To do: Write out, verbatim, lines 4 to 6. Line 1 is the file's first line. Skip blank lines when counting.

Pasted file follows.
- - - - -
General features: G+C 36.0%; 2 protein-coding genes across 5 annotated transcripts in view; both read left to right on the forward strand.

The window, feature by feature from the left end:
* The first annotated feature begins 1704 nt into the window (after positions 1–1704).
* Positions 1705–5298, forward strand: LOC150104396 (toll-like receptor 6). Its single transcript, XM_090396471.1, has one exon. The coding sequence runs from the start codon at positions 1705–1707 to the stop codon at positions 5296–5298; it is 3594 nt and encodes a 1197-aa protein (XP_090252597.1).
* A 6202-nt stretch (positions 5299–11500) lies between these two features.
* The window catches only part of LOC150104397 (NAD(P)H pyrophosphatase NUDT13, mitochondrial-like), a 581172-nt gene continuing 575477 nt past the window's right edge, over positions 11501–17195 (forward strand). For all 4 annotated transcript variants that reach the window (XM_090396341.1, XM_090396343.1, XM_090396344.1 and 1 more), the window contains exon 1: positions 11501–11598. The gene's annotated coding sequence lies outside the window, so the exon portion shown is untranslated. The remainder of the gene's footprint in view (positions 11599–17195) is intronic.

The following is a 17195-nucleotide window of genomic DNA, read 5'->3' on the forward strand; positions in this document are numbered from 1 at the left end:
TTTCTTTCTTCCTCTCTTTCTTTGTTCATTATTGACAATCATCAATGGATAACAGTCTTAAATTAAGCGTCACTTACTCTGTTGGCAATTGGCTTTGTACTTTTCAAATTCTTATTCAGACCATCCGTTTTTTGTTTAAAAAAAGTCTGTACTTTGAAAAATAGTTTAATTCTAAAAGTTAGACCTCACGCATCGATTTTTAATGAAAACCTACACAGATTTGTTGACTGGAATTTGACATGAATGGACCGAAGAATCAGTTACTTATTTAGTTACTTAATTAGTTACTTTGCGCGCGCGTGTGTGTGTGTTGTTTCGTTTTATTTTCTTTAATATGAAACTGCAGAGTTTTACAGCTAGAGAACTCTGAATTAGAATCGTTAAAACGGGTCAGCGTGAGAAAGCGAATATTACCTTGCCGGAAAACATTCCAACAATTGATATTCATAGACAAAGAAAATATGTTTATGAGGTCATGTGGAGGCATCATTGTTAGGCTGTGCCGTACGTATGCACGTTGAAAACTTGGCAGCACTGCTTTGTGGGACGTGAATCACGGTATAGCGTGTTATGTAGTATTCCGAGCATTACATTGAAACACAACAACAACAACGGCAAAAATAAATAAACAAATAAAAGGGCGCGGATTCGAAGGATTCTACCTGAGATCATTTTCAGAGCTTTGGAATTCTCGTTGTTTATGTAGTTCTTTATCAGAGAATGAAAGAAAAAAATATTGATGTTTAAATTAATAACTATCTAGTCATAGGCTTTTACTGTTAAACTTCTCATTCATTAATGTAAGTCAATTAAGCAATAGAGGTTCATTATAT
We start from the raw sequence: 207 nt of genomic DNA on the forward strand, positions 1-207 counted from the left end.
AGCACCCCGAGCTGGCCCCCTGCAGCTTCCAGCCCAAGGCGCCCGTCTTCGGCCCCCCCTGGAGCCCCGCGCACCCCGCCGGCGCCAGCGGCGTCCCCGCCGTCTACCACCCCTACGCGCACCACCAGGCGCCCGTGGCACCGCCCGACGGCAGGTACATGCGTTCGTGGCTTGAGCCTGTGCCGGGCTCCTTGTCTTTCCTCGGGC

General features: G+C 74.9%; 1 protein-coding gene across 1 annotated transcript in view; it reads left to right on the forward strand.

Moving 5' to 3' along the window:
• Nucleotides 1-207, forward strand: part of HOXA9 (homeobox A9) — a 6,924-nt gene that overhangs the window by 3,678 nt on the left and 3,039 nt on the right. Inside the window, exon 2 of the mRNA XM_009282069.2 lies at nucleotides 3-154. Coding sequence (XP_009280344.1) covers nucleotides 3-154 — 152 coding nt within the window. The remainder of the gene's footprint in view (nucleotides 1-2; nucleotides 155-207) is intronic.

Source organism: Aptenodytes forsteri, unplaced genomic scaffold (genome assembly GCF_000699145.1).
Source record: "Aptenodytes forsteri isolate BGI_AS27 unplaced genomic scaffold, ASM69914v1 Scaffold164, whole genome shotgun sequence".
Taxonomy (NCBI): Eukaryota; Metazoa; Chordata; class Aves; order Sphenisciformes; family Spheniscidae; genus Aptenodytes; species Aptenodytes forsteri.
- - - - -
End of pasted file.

* Positions 1705–5298, forward strand: LOC150104396 (toll-like receptor 6). Its single transcript, XM_090396471.1, has one exon. The coding sequence runs from the start codon at positions 1705–1707 to the stop codon at positions 5296–5298; it is 3594 nt and encodes a 1197-aa protein (XP_090252597.1).
* A 6202-nt stretch (positions 5299–11500) lies between these two features.
* The window catches only part of LOC150104397 (NAD(P)H pyrophosphatase NUDT13, mitochondrial-like), a 581172-nt gene continuing 575477 nt past the window's right edge, over positions 11501–17195 (forward strand). For all 4 annotated transcript variants that reach the window (XM_090396341.1, XM_090396343.1, XM_090396344.1 and 1 more), the window contains exon 1: positions 11501–11598. The gene's annotated coding sequence lies outside the window, so the exon portion shown is untranslated. The remainder of the gene's footprint in view (positions 11599–17195) is intronic.